Intra-observer reproducibility was determined for all the 24 patients for the kidneys and bone marrow using Bland and Altman plots and linear regression analysis to assess the intrinsic consistency of each measurement. Inter-observer reproducibility was based on the analysis of two independent series of measurements made by two examiners. Intra- and inter-observer reproducibility were estimated from measurements using the “classical” protocol in order to exclude the influence of suboptimal co-registration of SPECTs and CTs. Indeed, as said before, using the classical protocol SPECT and CT acquisitions are inherently aligned such that the examiners did not need to do any adjustment for all the 24 patients.

For all tests, P < 0.01 was considered significant.

Results

Figure 3 shows the expected cumulative doses for kidneys calculated using either the “classical” or the “single CT” protocol. For all the 24 patients, the hypothetical management based on the new “single CT” protocol would have been similar to the “classical” management based on the whole series of SPECT/CTs as shown in this figure. Indeed, all the patients discontinued/not discontinued with the “classical” protocol would have been discontinued/not discontinued by using the new “single CT” protocol. Our null hypothesis was that there was no difference in the treatment management of the patients between the two protocols. A sample size of 24 patients has a power of 92% to detect a true difference of at least 10% at the 0.05 level of significance, using a one-sided binomial test. We used StatXact, Cytel Inc., Cambridge MA, version 10 20.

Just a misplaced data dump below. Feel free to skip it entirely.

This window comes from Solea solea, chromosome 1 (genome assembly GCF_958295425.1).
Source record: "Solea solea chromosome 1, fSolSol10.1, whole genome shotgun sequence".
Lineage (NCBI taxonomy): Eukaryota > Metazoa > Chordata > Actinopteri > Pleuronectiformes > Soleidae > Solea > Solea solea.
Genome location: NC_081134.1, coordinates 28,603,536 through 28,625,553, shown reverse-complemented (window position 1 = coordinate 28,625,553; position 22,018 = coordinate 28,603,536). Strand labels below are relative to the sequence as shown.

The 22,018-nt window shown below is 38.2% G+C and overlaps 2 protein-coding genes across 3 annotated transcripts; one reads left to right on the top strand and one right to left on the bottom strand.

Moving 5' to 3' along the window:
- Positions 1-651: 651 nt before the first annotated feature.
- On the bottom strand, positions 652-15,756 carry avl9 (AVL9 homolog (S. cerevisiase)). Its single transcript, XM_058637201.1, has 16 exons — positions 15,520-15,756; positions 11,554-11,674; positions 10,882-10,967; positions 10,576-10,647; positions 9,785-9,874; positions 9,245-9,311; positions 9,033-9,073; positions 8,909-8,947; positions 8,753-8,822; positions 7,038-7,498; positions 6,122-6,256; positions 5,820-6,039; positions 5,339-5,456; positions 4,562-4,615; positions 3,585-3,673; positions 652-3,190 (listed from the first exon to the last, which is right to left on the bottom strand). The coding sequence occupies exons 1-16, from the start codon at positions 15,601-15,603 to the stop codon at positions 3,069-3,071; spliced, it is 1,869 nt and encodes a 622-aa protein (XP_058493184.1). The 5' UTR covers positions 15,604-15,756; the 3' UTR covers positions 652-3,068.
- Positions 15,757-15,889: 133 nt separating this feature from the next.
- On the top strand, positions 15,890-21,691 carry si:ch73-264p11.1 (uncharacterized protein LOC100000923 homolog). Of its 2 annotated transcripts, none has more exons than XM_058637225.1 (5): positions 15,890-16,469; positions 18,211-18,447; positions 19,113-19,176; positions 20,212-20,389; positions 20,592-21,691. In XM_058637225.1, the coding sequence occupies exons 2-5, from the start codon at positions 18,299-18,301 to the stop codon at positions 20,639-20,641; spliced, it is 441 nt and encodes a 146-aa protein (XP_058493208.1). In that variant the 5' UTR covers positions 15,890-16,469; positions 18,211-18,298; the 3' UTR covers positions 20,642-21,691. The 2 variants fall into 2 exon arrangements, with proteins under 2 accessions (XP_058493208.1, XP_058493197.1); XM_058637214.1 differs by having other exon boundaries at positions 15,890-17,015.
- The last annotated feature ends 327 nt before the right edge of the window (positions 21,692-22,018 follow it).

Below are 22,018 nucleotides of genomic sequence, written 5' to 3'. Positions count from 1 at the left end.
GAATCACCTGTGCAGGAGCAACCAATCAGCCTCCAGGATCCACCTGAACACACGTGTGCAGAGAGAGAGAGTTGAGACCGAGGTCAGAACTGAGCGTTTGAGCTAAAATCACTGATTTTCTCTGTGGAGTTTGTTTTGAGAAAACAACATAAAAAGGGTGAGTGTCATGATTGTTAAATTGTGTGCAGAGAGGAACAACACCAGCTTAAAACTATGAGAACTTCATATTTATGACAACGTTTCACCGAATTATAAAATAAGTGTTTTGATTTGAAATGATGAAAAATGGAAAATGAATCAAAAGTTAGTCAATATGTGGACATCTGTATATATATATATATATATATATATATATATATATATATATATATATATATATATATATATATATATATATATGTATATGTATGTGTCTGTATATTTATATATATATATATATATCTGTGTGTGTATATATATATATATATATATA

Fig. 3
Fig. 3

Expected dose after the last PRRT calculated from the previous ones (1 to 3) using the “classical” protocol (black stars) or the “single CT” protocol (empty stars). Each horizontal line represents a patient, and the dashed region represents the unsafe dose region and interruption of the treatment (patients # 6, 7, 9, 19, 20, 22, and 23)

Figure 4 shows the differences in the absorbed doses to the kidneys and bone marrow calculated from the two different protocols for all the 83 treatments included in this study. The Bland and Altman plots, showing the relative difference between the two calculation methods, and the correlation curves, testifying to the degree of relationship between them, are plotted in this figure. Similarly, Fig. 5 presents the results for the cumulative dose absorbed to these organs at risk for the 24 patients included in this work. It is noteworthy that the agreement between the two methods was excellent over all series of therapy cycles (cf. Fig. 4). Indeed, for the kidneys, mean relative differences of 5.94 ± 9.38% over the 83 therapy cycles and 5.30 ± 6.20% over the 24 cumulative doses has been obtained with a Pearson’s correlation coefficient r = 0.97 and r = 0.95, respectively (all P < 0.0001). For the bone marrow, the absorbed doses have been obtained with mean relative differences of 0.91 ± 7.24% over all the therapy cycles and 0.48 ± 4.88% for the cumulative doses with r = 0.99 (all P < 0.0001). It is noteworthy from these results that for the bone marrow, the error due to the “single CT” protocol is, as expected, very low since the largest contribution is derived from the locally absorbed dose [9] that is calculated from the radioactivity measured in the blood samples [18]. However, the bone marrow is by far a lower risk organ than the kidneys. Indeed, in Reference [9], the bone marrow was the dose-limiting organ in only 1.5% of the patients.
Fig. 4
Fig. 4